Teaching & Learning Strategies, Concepts, and Terms That Every Teacher Must Know: Letters ME
To be considered a competent educator, there are almost 2000 strategies, concepts, and terms that you must know. However, since teachers wear so many hats, who has the time to learn them all? Don’t worry; we have you covered. In this series, we will discuss all the teaching and learning strategies, concepts, and terms that you need to know to be considered an effective educator. There are over 70 articles in this series, so pace yourself. We recommend reading one piece per weekday, which will allow you to complete the series in three to four months. We hope you enjoy it.
Mean Length of Utterance (MLU) A method of quantifying language using the average number of morphemes in an utterance. Many professionals use the mean length of utterance as a predictor of the rate of language acquisition.
Mean Refers to the mathematical average of a group of scores, giving a value that is representative of the overall scores.
Meaning Clues Hints and indicators within a specific context, which allow students to decipher the meaning of unfamiliar words. Students recognize that, practically, they can only use a limited number of word choices to retain the intended meaning of a passage.
Meaning Vocabulary A set of words, whether in written or verbal forms, of which a person has comprehension.
Meaningful Learning A method of learning in which newly acquired information is connected to and relates to previously learned knowledge.
Means-Ends Analysis A problem-solving technique in which the learner identifies the goal (ends), the present situation, and the method through which to attain the goal (means) to decrease the perceived gap between the ends and the means.
Media Literacy According to the National Association for Media Literacy Education, media literacy is the ability to access, analyze, evaluate, create, and act using all forms of communication. Media literacy means anything from interpreting emojis to understanding underlying messages in online advertisements to producing viral video content and recognizing native advertising. While media literacy sounds like a practical skill understood by everyone with internet access, it’s astounding how many online users are unaware of their impact on others and their susceptibility to media manipulation.
Mediated Association A type of empathetic arousal in which an adult identifies and names the emotion experienced by a child.
Mediated Learning Experience (MLE) An approach to teaching in which a student is prompted to think more deeply about a task and expand their expertise. This thinking is prompted by teacher suggestions, questions, and cues.
Meeting of the Minds A small-group drama activity in which participants, who are usually knowledgeable in history, science, mathematics, or literature, are interviewed by a “host.” It can be used in all content areas.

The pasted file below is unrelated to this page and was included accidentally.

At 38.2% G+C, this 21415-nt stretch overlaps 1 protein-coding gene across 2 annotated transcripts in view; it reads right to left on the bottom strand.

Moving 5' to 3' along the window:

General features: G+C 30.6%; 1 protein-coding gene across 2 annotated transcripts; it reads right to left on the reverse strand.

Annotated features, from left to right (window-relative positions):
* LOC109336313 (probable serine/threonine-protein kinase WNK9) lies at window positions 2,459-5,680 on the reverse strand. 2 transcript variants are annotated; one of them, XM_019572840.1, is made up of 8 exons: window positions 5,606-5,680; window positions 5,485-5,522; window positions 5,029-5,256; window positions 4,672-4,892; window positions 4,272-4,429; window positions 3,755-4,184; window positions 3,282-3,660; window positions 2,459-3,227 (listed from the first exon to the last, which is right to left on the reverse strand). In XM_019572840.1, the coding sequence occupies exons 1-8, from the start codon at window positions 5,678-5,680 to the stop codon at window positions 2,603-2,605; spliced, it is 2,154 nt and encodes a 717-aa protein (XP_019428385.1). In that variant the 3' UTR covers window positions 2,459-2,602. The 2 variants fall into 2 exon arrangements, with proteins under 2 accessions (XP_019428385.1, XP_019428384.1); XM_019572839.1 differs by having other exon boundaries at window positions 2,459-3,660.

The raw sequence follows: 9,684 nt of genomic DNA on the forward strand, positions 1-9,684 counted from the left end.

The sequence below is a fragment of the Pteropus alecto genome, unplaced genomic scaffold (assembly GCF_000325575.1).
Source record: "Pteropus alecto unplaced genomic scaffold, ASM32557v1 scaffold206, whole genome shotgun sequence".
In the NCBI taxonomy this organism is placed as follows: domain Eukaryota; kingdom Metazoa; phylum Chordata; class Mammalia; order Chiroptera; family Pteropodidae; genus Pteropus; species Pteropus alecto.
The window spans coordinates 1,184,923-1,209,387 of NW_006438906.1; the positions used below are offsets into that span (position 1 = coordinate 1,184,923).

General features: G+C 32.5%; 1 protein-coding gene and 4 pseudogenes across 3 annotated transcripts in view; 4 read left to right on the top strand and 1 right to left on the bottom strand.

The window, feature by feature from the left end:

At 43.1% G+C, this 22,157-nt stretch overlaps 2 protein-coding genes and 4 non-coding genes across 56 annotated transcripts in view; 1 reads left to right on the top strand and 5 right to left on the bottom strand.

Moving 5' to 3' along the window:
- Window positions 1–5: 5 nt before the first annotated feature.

Mental Age The tenant that intelligence grows in children as they age and that at any point, a child might be at the appropriate stage of intelligence for their age, below or ahead.
Mental Chronometry A process for measuring intelligence by calculating the time required to process information. This process was developed by Arthur Jensen.
Mental Set The level of readiness to engage in a lesson in students’ attitudes or behavior.
Mental States (or Inner States) The mental condition. Thoughts, emotions, likes, dislikes, preferences, and intentions.
Mentorships The tutoring of classmates or younger student by gifted students. A leadership activity.
Merit Pay The educational philosophy that purports that teachers who produce better student outcomes should be paid more.
Merit Scholarships A form of financial aid that is given by institutions to those who have shown extraordinary intellectual ability, irrespective of their financial need.
Meritocracy A system based on individual achievements and personal merit should warrant higher rewards. For example, a person who achieves at a higher level deserves greater financial rewards based on their own personal merits and hard work.
Metacognition The process of thinking about thinking. The consideration of processes by which problem-solving occurs.
Metacognition The understanding of one’s learning or knowledge about the process of learning. It is also referred to as “thinking about thinking.”
Meta-cognition Thinking at a higher level. Thinking about the process of thinking.
Metacognitive Skills Techniques and abilities essential for learning, studying, or problem-solving.
Metaphysics Is the branch of philosophy that considers the physical universe and the nature of ultimate reality. It asks questions like, real the origin of the world beyond the stars Your consideration of reality as an external creation or an internal construct can influence your metaphysical beliefs and perspectives and your teaching. Regardless of your definition of reality, the exploration and categorization of the physical universe form the foundation of several school subjects.